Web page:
The Leaving Certificate Irish exam is a major challenge for students in Ireland, and one of the most difficult parts of the exam is the essay section. This section requires students to write a comprehensive and well-written essay in Irish on a topic of their choice. To help you prepare for this challenge, we have put together this guide to Leaving Cert Irish essays .

Choosing a Topic

The first step in writing a successful Leaving Cert Irish essay is choosing the right topic. The best topic is one that you are passionate about and that you have a good understanding of. It is also important to choose a topic that you can write about in a concise and structured manner. Here are a few tips to help you choose the right topic:

Choose a topic that you are familiar with

Choose a topic that you have a strong opinion on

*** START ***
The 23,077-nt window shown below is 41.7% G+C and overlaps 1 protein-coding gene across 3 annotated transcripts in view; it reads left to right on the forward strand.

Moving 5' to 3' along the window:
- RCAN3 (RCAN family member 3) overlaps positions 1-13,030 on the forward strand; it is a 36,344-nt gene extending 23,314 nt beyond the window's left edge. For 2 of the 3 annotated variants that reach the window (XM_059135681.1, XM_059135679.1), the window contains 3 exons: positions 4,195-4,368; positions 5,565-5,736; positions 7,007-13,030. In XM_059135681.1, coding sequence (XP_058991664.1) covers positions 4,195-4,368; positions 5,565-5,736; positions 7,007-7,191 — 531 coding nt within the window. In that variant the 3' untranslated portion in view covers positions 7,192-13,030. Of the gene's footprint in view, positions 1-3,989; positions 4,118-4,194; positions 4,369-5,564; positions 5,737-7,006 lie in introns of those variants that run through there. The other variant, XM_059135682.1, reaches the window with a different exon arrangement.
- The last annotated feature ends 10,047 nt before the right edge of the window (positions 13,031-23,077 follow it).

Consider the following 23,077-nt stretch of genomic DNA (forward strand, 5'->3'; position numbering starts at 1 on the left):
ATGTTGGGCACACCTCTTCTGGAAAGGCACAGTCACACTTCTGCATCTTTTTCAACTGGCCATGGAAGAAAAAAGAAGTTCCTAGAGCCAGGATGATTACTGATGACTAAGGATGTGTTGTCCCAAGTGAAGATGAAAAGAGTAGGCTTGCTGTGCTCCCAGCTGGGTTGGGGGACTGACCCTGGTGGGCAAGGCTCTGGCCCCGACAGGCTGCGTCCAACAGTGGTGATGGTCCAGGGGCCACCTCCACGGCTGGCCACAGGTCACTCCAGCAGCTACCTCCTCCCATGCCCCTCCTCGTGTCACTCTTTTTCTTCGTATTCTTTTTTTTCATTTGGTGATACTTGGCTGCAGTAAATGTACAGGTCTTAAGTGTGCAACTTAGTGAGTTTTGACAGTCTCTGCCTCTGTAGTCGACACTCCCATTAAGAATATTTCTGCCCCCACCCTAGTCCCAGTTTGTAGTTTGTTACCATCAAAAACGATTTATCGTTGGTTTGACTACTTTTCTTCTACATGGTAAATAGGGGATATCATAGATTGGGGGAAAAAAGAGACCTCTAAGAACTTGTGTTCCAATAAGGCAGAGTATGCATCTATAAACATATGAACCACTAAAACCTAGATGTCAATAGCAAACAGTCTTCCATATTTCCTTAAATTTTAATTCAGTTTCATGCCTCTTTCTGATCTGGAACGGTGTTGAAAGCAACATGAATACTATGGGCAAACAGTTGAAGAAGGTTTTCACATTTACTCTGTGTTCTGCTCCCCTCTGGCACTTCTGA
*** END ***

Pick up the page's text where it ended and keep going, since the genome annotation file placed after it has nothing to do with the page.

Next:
Choose a topic that you can write about in a structured manner

Choose a topic that is relevant and up-to-date

useful phrases in irish essays

Research and Preparation

Once you have chosen a topic, the next step is to do research and preparation. This involves gathering information about your topic and organizing it into a structure that you can use to write your essay. Here are a few tips to help you with your research and preparation:

Gather information from a variety of sources, including books, websites, and news articles

Take notes as you research to help you organize your thoughts

Use a mind map or outline to organize your information into a structure that you can use to write your essay

Make sure that you understand the key points of your topic and that you can explain them in your own words

useful phrases in irish essays

Writing the Essay

Once you have done your research and preparation, it's time to start writing your essay. Here are a few tips to help you write a successful Leaving Cert Irish essay :